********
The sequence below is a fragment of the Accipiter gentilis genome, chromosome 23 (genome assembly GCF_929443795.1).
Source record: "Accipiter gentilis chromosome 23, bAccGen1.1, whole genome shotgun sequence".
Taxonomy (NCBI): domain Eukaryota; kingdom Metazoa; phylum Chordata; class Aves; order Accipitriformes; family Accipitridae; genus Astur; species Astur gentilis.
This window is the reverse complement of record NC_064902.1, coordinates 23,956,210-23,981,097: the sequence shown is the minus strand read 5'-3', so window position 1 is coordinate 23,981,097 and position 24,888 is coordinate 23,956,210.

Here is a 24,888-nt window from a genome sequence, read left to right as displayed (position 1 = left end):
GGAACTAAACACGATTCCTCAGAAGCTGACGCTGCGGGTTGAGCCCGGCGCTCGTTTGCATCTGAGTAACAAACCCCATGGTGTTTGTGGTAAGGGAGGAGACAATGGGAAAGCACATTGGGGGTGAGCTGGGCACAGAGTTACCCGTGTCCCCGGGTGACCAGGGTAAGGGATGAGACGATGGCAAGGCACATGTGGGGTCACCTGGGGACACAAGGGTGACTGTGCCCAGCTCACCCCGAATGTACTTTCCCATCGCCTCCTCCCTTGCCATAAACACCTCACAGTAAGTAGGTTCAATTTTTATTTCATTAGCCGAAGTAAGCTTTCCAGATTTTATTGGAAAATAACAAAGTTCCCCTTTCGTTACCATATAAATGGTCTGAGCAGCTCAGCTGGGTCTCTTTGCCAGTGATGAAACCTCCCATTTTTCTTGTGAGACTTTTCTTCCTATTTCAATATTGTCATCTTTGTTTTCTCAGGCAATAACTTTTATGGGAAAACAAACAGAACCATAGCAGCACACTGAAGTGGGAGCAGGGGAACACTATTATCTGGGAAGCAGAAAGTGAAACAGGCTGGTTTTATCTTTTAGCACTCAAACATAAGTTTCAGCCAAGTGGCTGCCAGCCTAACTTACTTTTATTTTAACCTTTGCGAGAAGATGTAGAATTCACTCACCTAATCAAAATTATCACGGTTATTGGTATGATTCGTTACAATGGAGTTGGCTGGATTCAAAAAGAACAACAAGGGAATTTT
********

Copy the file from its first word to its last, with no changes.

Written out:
The sequence below is a fragment of the Accipiter gentilis genome, chromosome 23 (genome assembly GCF_929443795.1).
Source record: "Accipiter gentilis chromosome 23, bAccGen1.1, whole genome shotgun sequence".
Taxonomy (NCBI): domain Eukaryota; kingdom Metazoa; phylum Chordata; class Aves; order Accipitriformes; family Accipitridae; genus Astur; species Astur gentilis.
This window is the reverse complement of record NC_064902.1, coordinates 23,956,210-23,981,097: the sequence shown is the minus strand read 5'-3', so window position 1 is coordinate 23,981,097 and position 24,888 is coordinate 23,956,210.

Here is a 24,888-nt window from a genome sequence, read left to right as displayed (position 1 = left end):
GGAACTAAACACGATTCCTCAGAAGCTGACGCTGCGGGTTGAGCCCGGCGCTCGTTTGCATCTGAGTAACAAACCCCATGGTGTTTGTGGTAAGGGAGGAGACAATGGGAAAGCACATTGGGGGTGAGCTGGGCACAGAGTTACCCGTGTCCCCGGGTGACCAGGGTAAGGGATGAGACGATGGCAAGGCACATGTGGGGTCACCTGGGGACACAAGGGTGACTGTGCCCAGCTCACCCCGAATGTACTTTCCCATCGCCTCCTCCCTTGCCATAAACACCTCACAGTAAGTAGGTTCAATTTTTATTTCATTAGCCGAAGTAAGCTTTCCAGATTTTATTGGAAAATAACAAAGTTCCCCTTTCGTTACCATATAAATGGTCTGAGCAGCTCAGCTGGGTCTCTTTGCCAGTGATGAAACCTCCCATTTTTCTTGTGAGACTTTTCTTCCTATTTCAATATTGTCATCTTTGTTTTCTCAGGCAATAACTTTTATGGGAAAACAAACAGAACCATAGCAGCACACTGAAGTGGGAGCAGGGGAACACTATTATCTGGGAAGCAGAAAGTGAAACAGGCTGGTTTTATCTTTTAGCACTCAAACATAAGTTTCAGCCAAGTGGCTGCCAGCCTAACTTACTTTTATTTTAACCTTTGCGAGAAGATGTAGAATTCACTCACCTAATCAAAATTATCACGGTTATTGGTATGATTCGTTACAATGGAGTTGGCTGGATTCAAAAAGAACAACAAGGGAATTTT